Commentary

Michael Vick has most outlandish deal

Originally Published: August 1, 2010
By Jonathan Raber | Special to Page 2

BeckhamAP Photo/Lisa PooleDavid Beckham signed a monster, regrettable contract with the LA Galaxy.

Before any more general managers get carried away with doling out huge sums of money, they might want to take a look at what we think are some of the most regrettable contracts in sports history.

10. Rick DiPietro (New York Islanders, 2006) 15 years, $67.5 million

Fans in New York that haven't had a chance to see DiPietro in action firsthand need not fret, there's ample time. The Islanders will fork out $4.5 million a season to the injury-prone goaltender until 2021.

9. Allan Houston (New York Knicks, 2001) 6 years, $100 million

Just four years after he signed, Houston suffered a career-ending knee injury. The Knicks were left to pay out the remaining $40 million.

8. Steve Young (Los Angeles Express/USFL, 1984) 10 years, $40 million

Two years after the Express inked Young to a record deal, the league went belly up. But because of a litigator's ruling, Young has been collecting $1 million year from the Express and will through 2027.

7. Mike Hampton & Denny Neagle (Colorado Rockies, 2000) 8 years, $121 million & 5 years, $51.5 million, respectively

The Rockies signed this pair of All-Star hurlers to ridiculously over-priced deals. Hampton, who became the highest-paid pitcher in history at the time, cost the club $61 million in two seasons before trading him to Atlanta. Neagle had a losing record in three seasons before going down with multiple arm injuries.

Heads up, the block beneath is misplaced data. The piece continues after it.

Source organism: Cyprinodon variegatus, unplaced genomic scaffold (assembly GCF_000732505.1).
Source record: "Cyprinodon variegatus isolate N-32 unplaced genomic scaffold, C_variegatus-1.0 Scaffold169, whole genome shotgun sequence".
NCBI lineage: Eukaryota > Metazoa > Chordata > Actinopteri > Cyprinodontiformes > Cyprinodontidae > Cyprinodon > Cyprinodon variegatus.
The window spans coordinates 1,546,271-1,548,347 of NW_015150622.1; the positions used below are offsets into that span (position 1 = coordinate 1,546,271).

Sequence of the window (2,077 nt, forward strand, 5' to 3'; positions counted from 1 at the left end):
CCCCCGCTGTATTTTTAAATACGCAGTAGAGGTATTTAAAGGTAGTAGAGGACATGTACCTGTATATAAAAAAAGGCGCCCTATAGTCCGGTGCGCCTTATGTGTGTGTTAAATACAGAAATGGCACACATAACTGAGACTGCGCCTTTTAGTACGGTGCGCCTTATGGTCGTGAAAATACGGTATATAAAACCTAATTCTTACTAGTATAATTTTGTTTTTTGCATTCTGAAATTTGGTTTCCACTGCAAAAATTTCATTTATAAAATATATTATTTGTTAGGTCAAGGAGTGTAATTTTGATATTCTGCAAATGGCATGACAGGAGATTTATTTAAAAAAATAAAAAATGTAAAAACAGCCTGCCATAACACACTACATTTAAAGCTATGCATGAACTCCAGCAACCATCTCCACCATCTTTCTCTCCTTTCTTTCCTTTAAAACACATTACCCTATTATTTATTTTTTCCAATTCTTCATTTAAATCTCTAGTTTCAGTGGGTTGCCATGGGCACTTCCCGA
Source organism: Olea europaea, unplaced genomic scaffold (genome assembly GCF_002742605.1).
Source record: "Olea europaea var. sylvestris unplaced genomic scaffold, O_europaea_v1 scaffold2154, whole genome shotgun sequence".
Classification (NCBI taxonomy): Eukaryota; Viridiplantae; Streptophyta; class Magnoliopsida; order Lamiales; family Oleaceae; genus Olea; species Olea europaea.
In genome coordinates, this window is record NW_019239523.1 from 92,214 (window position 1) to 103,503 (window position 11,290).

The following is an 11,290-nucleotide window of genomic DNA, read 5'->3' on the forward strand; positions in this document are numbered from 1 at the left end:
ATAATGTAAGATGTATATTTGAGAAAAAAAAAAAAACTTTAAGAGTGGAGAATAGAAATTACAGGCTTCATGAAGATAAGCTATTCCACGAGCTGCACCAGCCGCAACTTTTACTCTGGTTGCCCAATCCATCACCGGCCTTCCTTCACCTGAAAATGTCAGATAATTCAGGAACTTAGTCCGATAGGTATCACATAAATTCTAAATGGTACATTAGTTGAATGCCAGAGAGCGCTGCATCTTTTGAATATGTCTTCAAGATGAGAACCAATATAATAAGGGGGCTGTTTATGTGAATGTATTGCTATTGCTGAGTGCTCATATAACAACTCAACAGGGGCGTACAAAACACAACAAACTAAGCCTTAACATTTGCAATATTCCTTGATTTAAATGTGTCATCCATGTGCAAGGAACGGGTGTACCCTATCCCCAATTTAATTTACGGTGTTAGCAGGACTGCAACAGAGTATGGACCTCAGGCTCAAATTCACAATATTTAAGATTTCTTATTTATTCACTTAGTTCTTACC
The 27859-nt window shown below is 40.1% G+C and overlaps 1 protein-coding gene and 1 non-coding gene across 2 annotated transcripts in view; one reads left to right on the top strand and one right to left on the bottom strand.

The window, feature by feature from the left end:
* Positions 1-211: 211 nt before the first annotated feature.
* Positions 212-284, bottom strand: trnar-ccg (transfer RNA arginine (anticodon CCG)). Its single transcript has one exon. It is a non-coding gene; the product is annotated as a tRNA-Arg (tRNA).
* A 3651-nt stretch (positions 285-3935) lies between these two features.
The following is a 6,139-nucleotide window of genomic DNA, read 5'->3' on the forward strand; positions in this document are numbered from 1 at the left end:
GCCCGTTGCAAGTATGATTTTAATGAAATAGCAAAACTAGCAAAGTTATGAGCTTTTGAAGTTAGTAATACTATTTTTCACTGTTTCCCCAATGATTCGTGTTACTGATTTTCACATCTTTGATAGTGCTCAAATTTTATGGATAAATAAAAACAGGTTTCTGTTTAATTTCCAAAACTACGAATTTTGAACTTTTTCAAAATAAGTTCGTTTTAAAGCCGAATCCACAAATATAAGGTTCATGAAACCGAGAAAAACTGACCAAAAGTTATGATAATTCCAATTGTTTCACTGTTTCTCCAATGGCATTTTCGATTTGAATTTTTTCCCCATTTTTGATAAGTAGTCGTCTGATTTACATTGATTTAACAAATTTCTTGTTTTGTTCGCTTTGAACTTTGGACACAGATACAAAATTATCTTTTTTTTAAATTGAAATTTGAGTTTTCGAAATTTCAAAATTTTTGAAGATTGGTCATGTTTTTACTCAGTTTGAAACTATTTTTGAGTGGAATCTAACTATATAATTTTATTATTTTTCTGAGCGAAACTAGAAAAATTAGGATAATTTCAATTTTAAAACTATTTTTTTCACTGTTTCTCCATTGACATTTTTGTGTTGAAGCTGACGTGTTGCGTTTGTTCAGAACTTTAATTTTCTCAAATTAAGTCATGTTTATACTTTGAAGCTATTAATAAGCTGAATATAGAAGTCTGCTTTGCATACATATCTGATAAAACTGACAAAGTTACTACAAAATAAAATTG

6. David Beckham (Los Angeles Galaxy, 2007) 5 years, $250 million

This deal seemed absurd at the get go, and gets worse every day that Becks doesn't put on a Galaxy jersey. When he's been healthy, Beckham's had just seven goals in 45 games, failing to help turn the Galaxy into a winner, or turn the MLS into a brand name.

5. Bobby Bonilla (New York Mets, 2000) 25 years, $30 million

Strapped for cash in 2000, the Mets proposed that Bonilla defer payment of the remaining $5.9 million on his contract with 8 percent interest. Beginning in 2011, Bonilla will earn $1.2 million per year for 25 years for, well, doing absolutely nothing.

4. Larry Brown (New York Knicks, 2006) 5 years, $50 million

The tumultuous relationship between owner James Dolan and Brown, coupled with his 23-59 record in his first year, was enough for the Knicks to dump him during the offseason. Brown made $10 million that first season and the Knicks were forced to pay him $18.5 million after they fired him.

3. JaMarcus Russell (Oakland Raiders, 2007) 6 years, $61 million

When the Raiders drafted the bulky quarterback with the first overall pick, it was a given that Russell's signing would set a record. But following his recent arrest for drug possession, the Raiders released him -- after paying Russell $39 million over three years or $5 million per win and more than $2 million per touchdown pass.

2. Gilbert Arenas (Washington Wizards, 2008) 6 years, $111 million

The Wizards may not have been able to predict that Arenas would be suspended for most of a season for his gun incident, but shelling out more than $100 million for a shoot-first point guard coming off a major knee operation was ludicrous. Now the Wizards have a multi-million dollar, troubled "star" whose contract makes him virtually untradeable.

1. Michael Vick (Atlanta Falcons, 2005) 10 years, $130 million

It may have been impossible to predict that Vick would be jailed and miss two seasons because of a dog-fighting ring, but consider this: Vick is not a drop-back passer, which is a prerequisite for any successful NFL quarterback, and the Falcons still made him the highest paid player in league history. Though Vick was ordered pay back part of his $37 million signing bonus, he still cost the club plenty of cap space. The Falcons released him in 2009, and the Eagles picked him up for about 1/10th of the price.

Jonathan Raber is a freelance writer for Sports Media Exchange, a national freelance writing network.


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